I want or wanted to write about the latest challenge to Obamacare, presented in a Supreme Court hearing today, and I at times past had thought I would have liked law school, but this has me wondering about that because I cannot seem to get a handle on this case, at least not in the legal context, other than it involves the seemingly literal interpretation of one clause standing alone in a voluminous statute vs. interpretation of the clause within the whole context of the law itself.
But what I do understand is the fact that the case is really just a continuing political struggle between those who believe in some form of universal health care on the grounds it benefits society as a whole and, too, is morally correct and those who apparently believe otherwise.
And more to the point, this is a political struggle between Democrats who tend to support all types of social programs to help the populace and Republicans who are somewhat less inclined to do so but who at the same time would support using public tax dollars to subsidize private capital (and I realize what I just wrote seems partisan on the liberal side of the equation, but I only mean to say we’re talking more of a political struggle here than prudent public policy).
And while going back over what I posted I read portions of the Supreme Court transcript from today (Wednesday, March 4, 2015) and got tired of wading through the legal gibberish and word play — I mean I know this is how law is decided, but it seems to have little to do with coming up with policy to do good for the American people — form without substance.
But it occurs to me that perhaps what might result from this is that the high court will once and for all clear the challenges to the health care law and let it succeed or fail on its own. It seems doubtful to me that even this court with its conservative majority would end up handing down a ruling that would throw the whole system into disarray and cause trouble for all parties involved: supporters, opponents, and even the indifferent. I think a ruling is expected in June. Don’t know what the outcome will be of course…
If it were only the fact that one clause, a few words, was sloppily written, it could be amended. But the opposition, all Republicans (isn’t that correct?), would rather gut the law. They do not believe in universal health care but rather health care for those who can afford it (and who thus “deserve it”).
Surprisingly, the conservative Chief Justice Roberts saved the day for Obamacare (the Affordable Care Act) in the last challenge, disagreeing with his conservative colleagues on the bench.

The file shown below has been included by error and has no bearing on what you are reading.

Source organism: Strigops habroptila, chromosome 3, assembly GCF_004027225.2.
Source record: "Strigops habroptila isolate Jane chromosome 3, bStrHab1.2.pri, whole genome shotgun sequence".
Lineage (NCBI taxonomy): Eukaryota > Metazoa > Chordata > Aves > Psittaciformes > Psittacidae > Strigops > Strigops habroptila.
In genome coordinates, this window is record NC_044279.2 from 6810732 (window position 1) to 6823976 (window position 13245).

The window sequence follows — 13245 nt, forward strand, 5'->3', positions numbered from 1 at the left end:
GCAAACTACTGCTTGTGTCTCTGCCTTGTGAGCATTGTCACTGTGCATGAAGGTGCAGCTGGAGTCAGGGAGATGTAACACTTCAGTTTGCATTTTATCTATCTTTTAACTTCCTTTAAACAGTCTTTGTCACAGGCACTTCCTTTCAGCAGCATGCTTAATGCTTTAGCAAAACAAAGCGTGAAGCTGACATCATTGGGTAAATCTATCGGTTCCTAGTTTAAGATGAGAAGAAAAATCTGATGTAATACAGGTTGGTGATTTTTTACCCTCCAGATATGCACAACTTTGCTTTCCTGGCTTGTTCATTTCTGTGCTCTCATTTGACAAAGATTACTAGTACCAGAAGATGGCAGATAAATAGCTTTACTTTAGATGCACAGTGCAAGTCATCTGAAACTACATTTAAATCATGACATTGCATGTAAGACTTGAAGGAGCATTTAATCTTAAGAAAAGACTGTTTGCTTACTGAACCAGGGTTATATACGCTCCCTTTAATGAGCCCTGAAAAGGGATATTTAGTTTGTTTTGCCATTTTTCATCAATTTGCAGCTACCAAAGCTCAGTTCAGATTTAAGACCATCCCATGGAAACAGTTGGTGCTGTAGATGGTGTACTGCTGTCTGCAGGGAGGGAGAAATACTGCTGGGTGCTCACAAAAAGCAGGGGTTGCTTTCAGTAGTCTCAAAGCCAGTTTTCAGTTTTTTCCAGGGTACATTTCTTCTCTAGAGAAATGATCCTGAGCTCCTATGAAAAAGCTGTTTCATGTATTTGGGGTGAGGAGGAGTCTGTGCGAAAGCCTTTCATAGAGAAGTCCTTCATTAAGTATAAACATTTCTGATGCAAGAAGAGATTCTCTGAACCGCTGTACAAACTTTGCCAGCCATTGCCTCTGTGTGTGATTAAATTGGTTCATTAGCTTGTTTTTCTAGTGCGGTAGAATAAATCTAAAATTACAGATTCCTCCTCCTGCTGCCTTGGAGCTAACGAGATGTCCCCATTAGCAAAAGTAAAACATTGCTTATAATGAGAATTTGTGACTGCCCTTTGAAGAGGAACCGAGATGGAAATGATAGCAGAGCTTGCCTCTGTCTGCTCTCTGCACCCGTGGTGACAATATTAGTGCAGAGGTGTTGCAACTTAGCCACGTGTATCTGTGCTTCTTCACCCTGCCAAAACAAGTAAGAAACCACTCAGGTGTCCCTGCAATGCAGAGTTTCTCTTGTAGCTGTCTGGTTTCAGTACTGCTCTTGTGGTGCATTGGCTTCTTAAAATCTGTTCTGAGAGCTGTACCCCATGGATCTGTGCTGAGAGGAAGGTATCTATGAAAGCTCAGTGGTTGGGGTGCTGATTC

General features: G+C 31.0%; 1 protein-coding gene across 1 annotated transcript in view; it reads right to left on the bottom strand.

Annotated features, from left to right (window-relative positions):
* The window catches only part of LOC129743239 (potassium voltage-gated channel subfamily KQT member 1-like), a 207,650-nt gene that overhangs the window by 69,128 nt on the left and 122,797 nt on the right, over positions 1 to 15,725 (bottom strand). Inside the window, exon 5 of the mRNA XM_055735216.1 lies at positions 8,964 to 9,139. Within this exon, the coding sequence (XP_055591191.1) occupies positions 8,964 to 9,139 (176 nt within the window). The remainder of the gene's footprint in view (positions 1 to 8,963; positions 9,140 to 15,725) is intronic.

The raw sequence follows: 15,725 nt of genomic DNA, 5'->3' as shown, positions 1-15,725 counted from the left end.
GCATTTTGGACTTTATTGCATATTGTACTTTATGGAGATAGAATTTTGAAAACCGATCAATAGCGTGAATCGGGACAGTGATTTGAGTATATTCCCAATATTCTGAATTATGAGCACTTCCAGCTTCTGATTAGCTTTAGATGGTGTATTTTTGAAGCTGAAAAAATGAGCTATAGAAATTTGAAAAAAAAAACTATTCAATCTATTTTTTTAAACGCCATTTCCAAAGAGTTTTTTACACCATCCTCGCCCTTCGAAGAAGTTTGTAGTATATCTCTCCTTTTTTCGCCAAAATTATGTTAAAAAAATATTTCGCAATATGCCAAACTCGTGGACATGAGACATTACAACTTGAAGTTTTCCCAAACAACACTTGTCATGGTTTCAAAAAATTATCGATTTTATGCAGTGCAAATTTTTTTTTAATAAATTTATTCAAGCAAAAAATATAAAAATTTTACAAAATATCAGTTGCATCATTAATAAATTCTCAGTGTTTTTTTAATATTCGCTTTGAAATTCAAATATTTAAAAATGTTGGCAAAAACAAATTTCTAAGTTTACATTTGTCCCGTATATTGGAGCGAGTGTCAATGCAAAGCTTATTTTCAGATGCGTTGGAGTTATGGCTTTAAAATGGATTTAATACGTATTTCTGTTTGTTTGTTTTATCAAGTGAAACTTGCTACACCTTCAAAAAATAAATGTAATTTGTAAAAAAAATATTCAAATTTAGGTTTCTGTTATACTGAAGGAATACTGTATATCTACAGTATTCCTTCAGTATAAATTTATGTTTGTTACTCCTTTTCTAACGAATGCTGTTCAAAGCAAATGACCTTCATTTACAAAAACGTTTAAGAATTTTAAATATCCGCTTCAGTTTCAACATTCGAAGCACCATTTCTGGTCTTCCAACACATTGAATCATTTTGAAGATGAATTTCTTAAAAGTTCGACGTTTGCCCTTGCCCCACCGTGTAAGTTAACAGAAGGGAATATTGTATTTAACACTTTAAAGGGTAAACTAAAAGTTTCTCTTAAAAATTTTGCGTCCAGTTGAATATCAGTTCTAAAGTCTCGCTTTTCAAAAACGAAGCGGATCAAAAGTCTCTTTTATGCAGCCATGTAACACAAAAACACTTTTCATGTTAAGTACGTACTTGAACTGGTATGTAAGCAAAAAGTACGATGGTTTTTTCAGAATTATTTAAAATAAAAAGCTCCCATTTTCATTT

This time around his position is reportedly unclear because he had virtually nothing to say. However, conservative Justice Kennedy (who has a history of going between the conservative and liberal sides, a swing vote) seemed to indicate, according to reports, that he might not go along with the plaintiff’s arguments challenging Obamacare. No one knows what is in his mind, or course.
The troubling thing in all of this is the fact that history so far has shown that Republicans as a whole have no desire to implement any type of health care program (except of course Romney did on the state level but opposed it on a national level, but conservatives don’t trust him anyway). Obamacare opponents have presented no credible alternative plan that I am aware of.
I personally continue to think it would have been wiser to expand Medicare to cover those who could not be insured otherwise due to economic inability.
And I have little patience for those who simply just wait for something bad to happen to them with the idea that if worse comes to worse they can check into an emergency room and the taxpayers will foot the bill but in the meantime pay nothing. Someone has to pay for them.
I also think it is important for health care consumers to have to pay something or sacrifice something — you need to have some “skin in the game”, otherwise you tend to waste vital and scarce resources.
There is no such thing as free health care. Someone pays for it.
So in summary, the current challenge, as the last one, is all politics and has little to nothing to do with constitutional or legal issues.
If congress as a whole was more responsible, it would have not passed such a complicated law which its members did not understand in full and at the same time would be ready to amend it if there are inadvertent errors in it.
In the end, though, voters may have to step up to the plate and make their desires better known.
Because they don’t, congress responds to the pressure of big money and special interest groups and lobbyists.
I did not bother to summarize or brief the exact case in question here, although perhaps I should have. I may go into more of that with my opinions later, but for now the above seemed the important issue.
Well I read paragraph after paragraph of the petitioner’s brief or whatever (the argument supporting the Obamacare challenge) and it just makes one’s head swim, or at least it does mine — and that is not to say there is no merit. So then what?
I mean what the challengers really want is to end Obamacare. So let congress do that legislatively (not that I would support that).
And I can’t seem to end this post because I failed in consolidating the issue into something understandable.
It does seem apparent that a lot of things were said to make the hard sale on the bill that ultimately became the Affordable Care Act, or Obamacare. Opponents charge deliberate deception. They found a whole in the whole program via one clause and hope if interpreted their way it will in effect gut the whole program.